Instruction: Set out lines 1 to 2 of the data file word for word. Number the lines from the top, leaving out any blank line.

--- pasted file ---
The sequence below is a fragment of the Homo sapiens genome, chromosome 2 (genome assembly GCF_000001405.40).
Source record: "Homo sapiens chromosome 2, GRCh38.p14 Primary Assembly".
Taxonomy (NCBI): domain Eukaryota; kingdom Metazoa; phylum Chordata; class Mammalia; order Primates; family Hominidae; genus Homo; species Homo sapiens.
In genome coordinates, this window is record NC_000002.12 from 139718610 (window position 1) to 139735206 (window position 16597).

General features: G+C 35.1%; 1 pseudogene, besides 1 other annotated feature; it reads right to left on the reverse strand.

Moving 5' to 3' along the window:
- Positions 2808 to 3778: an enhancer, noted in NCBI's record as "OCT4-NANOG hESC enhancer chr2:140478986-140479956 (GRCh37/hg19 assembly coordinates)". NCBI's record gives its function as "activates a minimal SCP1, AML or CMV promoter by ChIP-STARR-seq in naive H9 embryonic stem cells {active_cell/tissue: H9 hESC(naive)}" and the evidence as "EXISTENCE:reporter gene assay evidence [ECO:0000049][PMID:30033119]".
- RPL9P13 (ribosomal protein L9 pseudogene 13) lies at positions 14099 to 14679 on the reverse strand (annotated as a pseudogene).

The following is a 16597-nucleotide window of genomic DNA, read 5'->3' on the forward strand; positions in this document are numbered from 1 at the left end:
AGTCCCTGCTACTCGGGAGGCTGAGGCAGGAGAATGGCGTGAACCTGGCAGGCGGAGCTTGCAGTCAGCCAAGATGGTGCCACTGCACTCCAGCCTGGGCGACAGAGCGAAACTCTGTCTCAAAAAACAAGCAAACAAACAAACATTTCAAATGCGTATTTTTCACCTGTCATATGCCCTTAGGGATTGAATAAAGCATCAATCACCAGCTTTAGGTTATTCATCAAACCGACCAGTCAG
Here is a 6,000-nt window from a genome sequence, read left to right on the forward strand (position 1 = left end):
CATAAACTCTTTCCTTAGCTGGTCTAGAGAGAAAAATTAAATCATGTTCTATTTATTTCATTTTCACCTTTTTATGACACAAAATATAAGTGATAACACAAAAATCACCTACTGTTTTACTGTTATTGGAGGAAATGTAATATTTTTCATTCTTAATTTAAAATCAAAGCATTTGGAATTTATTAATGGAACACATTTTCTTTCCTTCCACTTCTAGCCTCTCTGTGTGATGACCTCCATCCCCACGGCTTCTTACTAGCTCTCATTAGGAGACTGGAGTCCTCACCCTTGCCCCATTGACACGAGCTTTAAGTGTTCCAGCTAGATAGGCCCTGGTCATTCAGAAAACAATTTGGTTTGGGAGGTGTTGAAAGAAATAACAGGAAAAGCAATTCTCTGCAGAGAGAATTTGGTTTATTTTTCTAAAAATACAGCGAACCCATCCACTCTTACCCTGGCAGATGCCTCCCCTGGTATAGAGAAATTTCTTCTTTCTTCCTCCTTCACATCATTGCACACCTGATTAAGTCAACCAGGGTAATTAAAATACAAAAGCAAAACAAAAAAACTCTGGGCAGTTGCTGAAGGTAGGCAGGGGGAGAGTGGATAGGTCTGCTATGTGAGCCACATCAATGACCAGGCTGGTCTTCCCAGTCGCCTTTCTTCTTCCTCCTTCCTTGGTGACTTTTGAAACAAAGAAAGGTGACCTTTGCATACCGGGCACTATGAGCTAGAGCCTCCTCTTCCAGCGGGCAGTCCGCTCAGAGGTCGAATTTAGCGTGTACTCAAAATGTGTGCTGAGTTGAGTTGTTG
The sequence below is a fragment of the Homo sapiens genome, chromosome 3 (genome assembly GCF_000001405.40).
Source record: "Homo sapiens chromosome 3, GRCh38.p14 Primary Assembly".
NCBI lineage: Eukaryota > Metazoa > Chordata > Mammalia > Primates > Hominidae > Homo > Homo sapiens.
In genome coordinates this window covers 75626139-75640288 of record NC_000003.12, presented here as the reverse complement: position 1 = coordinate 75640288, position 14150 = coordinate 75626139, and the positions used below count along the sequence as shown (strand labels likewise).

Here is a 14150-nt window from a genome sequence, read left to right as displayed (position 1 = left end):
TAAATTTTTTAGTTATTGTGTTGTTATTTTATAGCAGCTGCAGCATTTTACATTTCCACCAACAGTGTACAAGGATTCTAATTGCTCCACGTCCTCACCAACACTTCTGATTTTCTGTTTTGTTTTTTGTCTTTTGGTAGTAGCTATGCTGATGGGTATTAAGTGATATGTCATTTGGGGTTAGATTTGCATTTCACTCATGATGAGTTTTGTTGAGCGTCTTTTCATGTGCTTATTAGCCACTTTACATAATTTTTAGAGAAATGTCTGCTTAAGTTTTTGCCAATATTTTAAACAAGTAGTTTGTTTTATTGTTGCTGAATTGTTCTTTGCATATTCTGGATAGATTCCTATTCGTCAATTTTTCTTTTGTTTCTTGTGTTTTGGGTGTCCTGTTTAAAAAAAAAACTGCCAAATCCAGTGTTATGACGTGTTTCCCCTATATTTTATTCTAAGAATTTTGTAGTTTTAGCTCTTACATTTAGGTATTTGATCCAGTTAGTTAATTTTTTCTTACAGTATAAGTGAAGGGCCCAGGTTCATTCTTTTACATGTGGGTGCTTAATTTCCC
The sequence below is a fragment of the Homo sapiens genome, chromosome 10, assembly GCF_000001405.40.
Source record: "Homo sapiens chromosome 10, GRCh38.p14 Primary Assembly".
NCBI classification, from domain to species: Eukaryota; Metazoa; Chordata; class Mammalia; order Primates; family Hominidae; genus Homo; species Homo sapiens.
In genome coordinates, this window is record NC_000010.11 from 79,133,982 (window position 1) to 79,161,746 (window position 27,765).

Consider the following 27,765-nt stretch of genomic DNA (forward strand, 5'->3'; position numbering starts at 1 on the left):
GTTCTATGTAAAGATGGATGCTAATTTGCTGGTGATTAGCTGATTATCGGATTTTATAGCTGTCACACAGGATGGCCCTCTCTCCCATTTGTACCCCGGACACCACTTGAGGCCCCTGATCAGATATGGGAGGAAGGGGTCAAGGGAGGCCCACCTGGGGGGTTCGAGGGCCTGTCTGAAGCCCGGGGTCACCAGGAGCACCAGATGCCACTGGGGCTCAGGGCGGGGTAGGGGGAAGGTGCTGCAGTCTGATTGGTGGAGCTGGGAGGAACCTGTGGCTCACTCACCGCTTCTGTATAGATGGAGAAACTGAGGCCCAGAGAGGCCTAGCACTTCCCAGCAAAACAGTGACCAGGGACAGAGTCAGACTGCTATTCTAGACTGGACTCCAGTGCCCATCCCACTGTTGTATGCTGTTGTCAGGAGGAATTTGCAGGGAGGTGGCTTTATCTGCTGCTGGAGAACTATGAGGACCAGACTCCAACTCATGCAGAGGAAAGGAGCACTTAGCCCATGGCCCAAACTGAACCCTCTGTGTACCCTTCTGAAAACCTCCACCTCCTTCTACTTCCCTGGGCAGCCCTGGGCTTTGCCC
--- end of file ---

The sequence below is a fragment of the Homo sapiens genome, chromosome 2 (genome assembly GCF_000001405.40).
Source record: "Homo sapiens chromosome 2, GRCh38.p14 Primary Assembly".